What’s amazing is that people like Joni Ernst are allowed to go around talking about how we have to cut food stamps because the poor need a lesson about how to live within their means. She, and the whole Republican Party, should be widely mocked in the press. But apparently, our media think that “objectivity” requires respectful reporting on whatever delusions the Republicans are currently trafficking. I know if things were reversed and the Democrats were peddling nonsense in the name of helping the poor, the media would not report it respectfully.

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About Frank Moraes

Frank Moraes is a freelance writer and editor online and in print. He is educated as a scientist with a PhD in Atmospheric Physics. He has worked in climate science, remote sensing, throughout the computer industry, and as a college physics instructor. Find out more at About Frank Moraes.

4 thoughts on “Republicans Are Not for Smaller Government

  1. In 2010, Mark Dayton (kid of a rich family) ran for governor against the predictably corrupt, predictably shoddy establishment Democrats in Minnesota who wanted to nominate anyone else. Dayton had a line that made me love him now and forever. “There is a class war in this country, and our side didn’t start it.” If you take “our side” as “the side of rich people” that’s not true; if you take “our side” as “the union workers who were quite happy with reasonably decent wages/benefits” it’s entirely true.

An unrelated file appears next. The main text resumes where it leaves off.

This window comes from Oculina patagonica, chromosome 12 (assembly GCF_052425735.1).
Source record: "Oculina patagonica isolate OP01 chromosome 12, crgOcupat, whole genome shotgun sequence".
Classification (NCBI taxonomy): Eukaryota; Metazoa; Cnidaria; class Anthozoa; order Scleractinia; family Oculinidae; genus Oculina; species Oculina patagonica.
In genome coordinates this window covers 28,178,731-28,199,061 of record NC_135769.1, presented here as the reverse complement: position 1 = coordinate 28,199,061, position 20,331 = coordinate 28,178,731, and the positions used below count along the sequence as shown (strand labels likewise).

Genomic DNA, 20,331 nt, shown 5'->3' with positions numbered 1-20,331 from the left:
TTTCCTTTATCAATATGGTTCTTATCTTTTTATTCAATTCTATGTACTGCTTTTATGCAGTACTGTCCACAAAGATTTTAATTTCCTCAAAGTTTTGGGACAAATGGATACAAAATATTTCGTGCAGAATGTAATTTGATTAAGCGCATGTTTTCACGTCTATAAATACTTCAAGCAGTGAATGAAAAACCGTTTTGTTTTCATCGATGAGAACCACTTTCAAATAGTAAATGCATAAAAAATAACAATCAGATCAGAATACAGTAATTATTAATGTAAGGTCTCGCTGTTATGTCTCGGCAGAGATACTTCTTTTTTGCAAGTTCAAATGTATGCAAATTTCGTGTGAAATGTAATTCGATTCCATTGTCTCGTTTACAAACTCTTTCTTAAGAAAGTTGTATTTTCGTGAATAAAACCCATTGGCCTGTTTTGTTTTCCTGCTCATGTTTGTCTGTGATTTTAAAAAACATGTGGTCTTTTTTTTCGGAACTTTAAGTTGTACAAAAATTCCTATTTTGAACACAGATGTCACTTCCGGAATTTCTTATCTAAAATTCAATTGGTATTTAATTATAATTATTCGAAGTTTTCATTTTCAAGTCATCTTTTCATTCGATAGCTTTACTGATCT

The super-rich never accepted that deal. It always seemed like highway robbery to them, potential profits being taken from their pockets by people who’s proven, by their less-rich-ness, that they weren’t deserving of government-structured income. Only the Job Creators should be allowed to milk that teat.

    Ack, I’m tired.

    • I do think there is an important change from before. It used to be just the Milton Herseys of the nation who were ridiculously wealthy. But over the last 40 years, it is now the case that every CEO — even totally incompetent ones like Carly Fiorina — is ridiculously wealthy. And when you have a lot of people who think they ought to be our lords and masters who can drop a million dollars a year into campaigns, you have a major problem.

  2. You are spot on, but Ernst will never pay a political price since she comes from a state where farm subsidies have been a way of life since FDR. Her post-SOTU offering was political theater meant to pacify the uniformed republican base.

    • Oh, yeah. I have no illusions that any of them will ever pay a price. If anything changes, it will be large scale and none of these crazies will have a job. I’m not hopeful. Then again, in 1890, no one thought there would be a progressive movement, income tax, and New Deal. I’m just afraid there will be a lot of pain before that happens, if it ever does.